A fellow boarder watched me hitching up one day and doing my obsessive "hold the reins one place before you leave them go someplace else" multiple times as I went back and forth over my horse and she commented, saying how well behaved his is why be so obsessive, and I was like OMG don't you know? 50% of all disasters happen hitching and unhitching, blah blah blah


                                With us driving Multiples, it is ESPECIALLY dangerous if one animal should fail to be obedient AT ANY TIME!! The sets of Pairs, Wheelers and Leaders, are used to MOVING TOGETHER. So if one horse moves, 99% of the time his partner and PROBABLY all Four, will follow. This is EXPECTED of them, trained into them, punished if they DON'T follow for smooth starts!!
                                I played with tandem (in hand) for the first time this past Sunday (omg what a circus getting started! I completely underestimated how challenging this is going to be The old man had a HOOT though and if I had the leaders traces adjusted properly - mine were FAR too short - we could have actually had a quite nice school).... anyhow I learned right quick how important to have the horses moving together! What a disaster when you have animals hitched together and they're not in sync
                                Being terrible at something is the first step to being truly great at it. Struggle is the evidence of progress.

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                                • #17
                                  Agree Goodhorse for two reasons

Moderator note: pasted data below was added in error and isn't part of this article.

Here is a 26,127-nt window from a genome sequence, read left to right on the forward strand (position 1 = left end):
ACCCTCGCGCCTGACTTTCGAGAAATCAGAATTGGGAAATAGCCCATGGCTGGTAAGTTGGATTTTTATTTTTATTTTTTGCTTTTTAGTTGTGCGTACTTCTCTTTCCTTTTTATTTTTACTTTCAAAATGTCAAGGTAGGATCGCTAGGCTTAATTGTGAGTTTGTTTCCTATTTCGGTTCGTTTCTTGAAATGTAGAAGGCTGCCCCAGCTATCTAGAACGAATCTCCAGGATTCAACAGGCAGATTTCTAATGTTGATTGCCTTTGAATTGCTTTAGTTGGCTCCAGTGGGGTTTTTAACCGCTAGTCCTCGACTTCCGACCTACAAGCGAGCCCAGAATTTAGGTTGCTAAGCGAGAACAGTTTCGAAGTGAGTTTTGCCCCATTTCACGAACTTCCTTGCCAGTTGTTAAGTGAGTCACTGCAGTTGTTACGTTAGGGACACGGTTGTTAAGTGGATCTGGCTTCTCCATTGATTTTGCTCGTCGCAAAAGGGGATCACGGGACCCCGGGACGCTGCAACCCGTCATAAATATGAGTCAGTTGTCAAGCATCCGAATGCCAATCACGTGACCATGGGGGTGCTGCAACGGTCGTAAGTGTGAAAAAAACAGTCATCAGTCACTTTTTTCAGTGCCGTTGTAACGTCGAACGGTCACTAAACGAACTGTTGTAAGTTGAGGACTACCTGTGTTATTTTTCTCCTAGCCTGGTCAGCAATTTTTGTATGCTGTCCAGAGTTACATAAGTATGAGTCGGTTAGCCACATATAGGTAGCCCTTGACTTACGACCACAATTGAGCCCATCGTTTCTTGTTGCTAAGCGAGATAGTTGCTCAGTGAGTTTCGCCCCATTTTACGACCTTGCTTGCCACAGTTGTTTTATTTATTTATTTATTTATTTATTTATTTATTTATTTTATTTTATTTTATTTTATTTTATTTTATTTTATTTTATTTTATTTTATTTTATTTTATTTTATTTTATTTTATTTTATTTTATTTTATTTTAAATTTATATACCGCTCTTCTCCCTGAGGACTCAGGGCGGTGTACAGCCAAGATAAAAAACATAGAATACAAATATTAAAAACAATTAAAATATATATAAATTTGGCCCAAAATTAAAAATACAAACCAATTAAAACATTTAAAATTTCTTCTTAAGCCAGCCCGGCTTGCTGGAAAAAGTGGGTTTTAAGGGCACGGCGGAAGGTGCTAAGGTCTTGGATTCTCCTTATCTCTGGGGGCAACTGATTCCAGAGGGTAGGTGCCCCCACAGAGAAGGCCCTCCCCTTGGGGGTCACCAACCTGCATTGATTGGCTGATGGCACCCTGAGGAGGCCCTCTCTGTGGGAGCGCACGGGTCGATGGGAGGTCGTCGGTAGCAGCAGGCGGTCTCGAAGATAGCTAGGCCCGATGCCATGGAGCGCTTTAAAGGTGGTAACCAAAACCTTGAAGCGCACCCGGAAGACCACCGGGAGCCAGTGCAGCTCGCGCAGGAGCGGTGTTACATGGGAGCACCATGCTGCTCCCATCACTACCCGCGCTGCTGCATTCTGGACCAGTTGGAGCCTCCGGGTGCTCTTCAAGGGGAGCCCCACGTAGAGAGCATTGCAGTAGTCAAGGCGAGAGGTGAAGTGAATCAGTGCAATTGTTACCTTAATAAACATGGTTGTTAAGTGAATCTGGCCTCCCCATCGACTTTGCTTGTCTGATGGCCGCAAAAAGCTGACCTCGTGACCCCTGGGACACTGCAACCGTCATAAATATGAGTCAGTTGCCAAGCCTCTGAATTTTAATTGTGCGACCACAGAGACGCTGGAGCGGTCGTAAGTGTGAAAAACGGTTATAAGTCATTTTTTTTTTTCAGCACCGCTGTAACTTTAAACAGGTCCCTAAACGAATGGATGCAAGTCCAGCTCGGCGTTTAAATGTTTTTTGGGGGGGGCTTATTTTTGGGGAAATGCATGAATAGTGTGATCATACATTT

We learned a lot of horsemenship from an ancient Italian muleskinner guy. We are unable to either leave a horse being worked with for any period of time without something we can trust around his head/neck.

                                  We are also unable to walk around behind a horse without having a hand on it so it knows where we are.

                                  Just.can't.do.it

                                  The other reason is we have draft crosses. Add curious, silly, loving to play with things with their mouth to weight of horse and you WILL have some strap end up under a hoof, raised head or something and POP... you need a new strap.

                                  When they are working, they are working. No rubbing, eating, bobbing, (knocking over the bucket tower), or otherwise wiggling about until you are unhitched.

                                  We are lucky though that we normally work together so it is much easier to manage this than when working alone.

                                  Comment

                                  • Original Poster

                                    #18
                                    Originally posted by buck22 View Post
                                    I like my horse snorty in the mornings
                                    This would be a good sig line

                                    Pony & I have been working on his ground manners. I can see that 'stand' is going to be a bit of a challenge.